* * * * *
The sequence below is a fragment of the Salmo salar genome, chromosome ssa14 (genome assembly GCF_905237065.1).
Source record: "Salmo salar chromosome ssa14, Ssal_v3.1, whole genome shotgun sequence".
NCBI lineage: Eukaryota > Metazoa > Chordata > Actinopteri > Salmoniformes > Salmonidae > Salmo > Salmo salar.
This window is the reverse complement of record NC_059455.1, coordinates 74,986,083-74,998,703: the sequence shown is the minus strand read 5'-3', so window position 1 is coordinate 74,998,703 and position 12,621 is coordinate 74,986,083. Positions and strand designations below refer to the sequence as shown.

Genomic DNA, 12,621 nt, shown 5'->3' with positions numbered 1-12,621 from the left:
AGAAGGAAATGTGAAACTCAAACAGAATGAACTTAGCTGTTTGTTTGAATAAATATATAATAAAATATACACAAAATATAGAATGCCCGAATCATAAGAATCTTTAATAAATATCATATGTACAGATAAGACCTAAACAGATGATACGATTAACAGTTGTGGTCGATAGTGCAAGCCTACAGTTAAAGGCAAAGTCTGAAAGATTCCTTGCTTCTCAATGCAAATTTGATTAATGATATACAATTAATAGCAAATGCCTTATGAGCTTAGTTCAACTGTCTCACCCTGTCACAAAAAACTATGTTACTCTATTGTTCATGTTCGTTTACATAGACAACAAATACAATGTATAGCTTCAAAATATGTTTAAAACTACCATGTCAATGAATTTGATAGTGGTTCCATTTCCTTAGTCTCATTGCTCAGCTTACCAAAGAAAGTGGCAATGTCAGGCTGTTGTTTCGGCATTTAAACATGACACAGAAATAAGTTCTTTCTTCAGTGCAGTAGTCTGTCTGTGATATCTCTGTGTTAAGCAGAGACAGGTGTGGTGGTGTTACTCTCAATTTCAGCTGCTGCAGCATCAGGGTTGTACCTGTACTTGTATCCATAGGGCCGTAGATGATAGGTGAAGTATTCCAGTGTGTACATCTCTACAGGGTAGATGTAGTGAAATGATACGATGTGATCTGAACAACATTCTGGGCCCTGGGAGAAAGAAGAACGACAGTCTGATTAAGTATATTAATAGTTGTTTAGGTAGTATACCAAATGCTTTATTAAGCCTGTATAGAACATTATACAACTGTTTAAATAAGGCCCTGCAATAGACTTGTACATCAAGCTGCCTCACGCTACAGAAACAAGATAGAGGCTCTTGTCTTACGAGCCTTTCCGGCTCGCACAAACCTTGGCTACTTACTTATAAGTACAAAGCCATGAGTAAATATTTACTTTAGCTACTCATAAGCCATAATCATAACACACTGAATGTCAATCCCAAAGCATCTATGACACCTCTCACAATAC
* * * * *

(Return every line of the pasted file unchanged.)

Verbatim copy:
The sequence below is a fragment of the Salmo salar genome, chromosome ssa14 (genome assembly GCF_905237065.1).
Source record: "Salmo salar chromosome ssa14, Ssal_v3.1, whole genome shotgun sequence".
NCBI lineage: Eukaryota > Metazoa > Chordata > Actinopteri > Salmoniformes > Salmonidae > Salmo > Salmo salar.
This window is the reverse complement of record NC_059455.1, coordinates 74,986,083-74,998,703: the sequence shown is the minus strand read 5'-3', so window position 1 is coordinate 74,998,703 and position 12,621 is coordinate 74,986,083. Positions and strand designations below refer to the sequence as shown.

Genomic DNA, 12,621 nt, shown 5'->3' with positions numbered 1-12,621 from the left:
AGAAGGAAATGTGAAACTCAAACAGAATGAACTTAGCTGTTTGTTTGAATAAATATATAATAAAATATACACAAAATATAGAATGCCCGAATCATAAGAATCTTTAATAAATATCATATGTACAGATAAGACCTAAACAGATGATACGATTAACAGTTGTGGTCGATAGTGCAAGCCTACAGTTAAAGGCAAAGTCTGAAAGATTCCTTGCTTCTCAATGCAAATTTGATTAATGATATACAATTAATAGCAAATGCCTTATGAGCTTAGTTCAACTGTCTCACCCTGTCACAAAAAACTATGTTACTCTATTGTTCATGTTCGTTTACATAGACAACAAATACAATGTATAGCTTCAAAATATGTTTAAAACTACCATGTCAATGAATTTGATAGTGGTTCCATTTCCTTAGTCTCATTGCTCAGCTTACCAAAGAAAGTGGCAATGTCAGGCTGTTGTTTCGGCATTTAAACATGACACAGAAATAAGTTCTTTCTTCAGTGCAGTAGTCTGTCTGTGATATCTCTGTGTTAAGCAGAGACAGGTGTGGTGGTGTTACTCTCAATTTCAGCTGCTGCAGCATCAGGGTTGTACCTGTACTTGTATCCATAGGGCCGTAGATGATAGGTGAAGTATTCCAGTGTGTACATCTCTACAGGGTAGATGTAGTGAAATGATACGATGTGATCTGAACAACATTCTGGGCCCTGGGAGAAAGAAGAACGACAGTCTGATTAAGTATATTAATAGTTGTTTAGGTAGTATACCAAATGCTTTATTAAGCCTGTATAGAACATTATACAACTGTTTAAATAAGGCCCTGCAATAGACTTGTACATCAAGCTGCCTCACGCTACAGAAACAAGATAGAGGCTCTTGTCTTACGAGCCTTTCCGGCTCGCACAAACCTTGGCTACTTACTTATAAGTACAAAGCCATGAGTAAATATTTACTTTAGCTACTCATAAGCCATAATCATAACACACTGAATGTCAATCCCAAAGCATCTATGACACCTCTCACAATAC